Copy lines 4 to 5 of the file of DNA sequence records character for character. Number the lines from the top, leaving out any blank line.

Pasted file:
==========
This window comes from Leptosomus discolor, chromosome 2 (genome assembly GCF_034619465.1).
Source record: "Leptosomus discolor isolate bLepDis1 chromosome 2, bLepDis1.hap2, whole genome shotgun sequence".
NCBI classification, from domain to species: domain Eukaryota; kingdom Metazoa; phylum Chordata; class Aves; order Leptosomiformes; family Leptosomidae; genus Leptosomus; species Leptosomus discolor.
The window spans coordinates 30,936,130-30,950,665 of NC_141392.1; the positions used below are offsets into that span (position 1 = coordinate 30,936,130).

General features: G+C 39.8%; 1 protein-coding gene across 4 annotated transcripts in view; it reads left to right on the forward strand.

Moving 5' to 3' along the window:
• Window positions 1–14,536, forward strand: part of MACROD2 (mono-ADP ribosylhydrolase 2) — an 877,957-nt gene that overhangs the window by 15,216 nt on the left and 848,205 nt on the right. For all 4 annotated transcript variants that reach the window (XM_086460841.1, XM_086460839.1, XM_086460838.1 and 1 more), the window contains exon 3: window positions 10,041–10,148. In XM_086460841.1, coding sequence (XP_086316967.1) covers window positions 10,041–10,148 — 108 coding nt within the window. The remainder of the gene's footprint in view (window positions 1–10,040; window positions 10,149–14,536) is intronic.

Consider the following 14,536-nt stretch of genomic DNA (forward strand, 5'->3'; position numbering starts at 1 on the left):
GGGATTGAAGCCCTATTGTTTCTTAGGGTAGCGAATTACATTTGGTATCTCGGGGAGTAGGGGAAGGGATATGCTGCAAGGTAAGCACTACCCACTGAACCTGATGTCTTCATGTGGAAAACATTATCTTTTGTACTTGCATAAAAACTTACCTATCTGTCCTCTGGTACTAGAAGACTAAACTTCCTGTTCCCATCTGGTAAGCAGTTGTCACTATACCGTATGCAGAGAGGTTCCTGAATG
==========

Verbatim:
The window spans coordinates 30,936,130-30,950,665 of NC_141392.1; the positions used below are offsets into that span (position 1 = coordinate 30,936,130).

General features: G+C 39.8%; 1 protein-coding gene across 4 annotated transcripts in view; it reads left to right on the forward strand.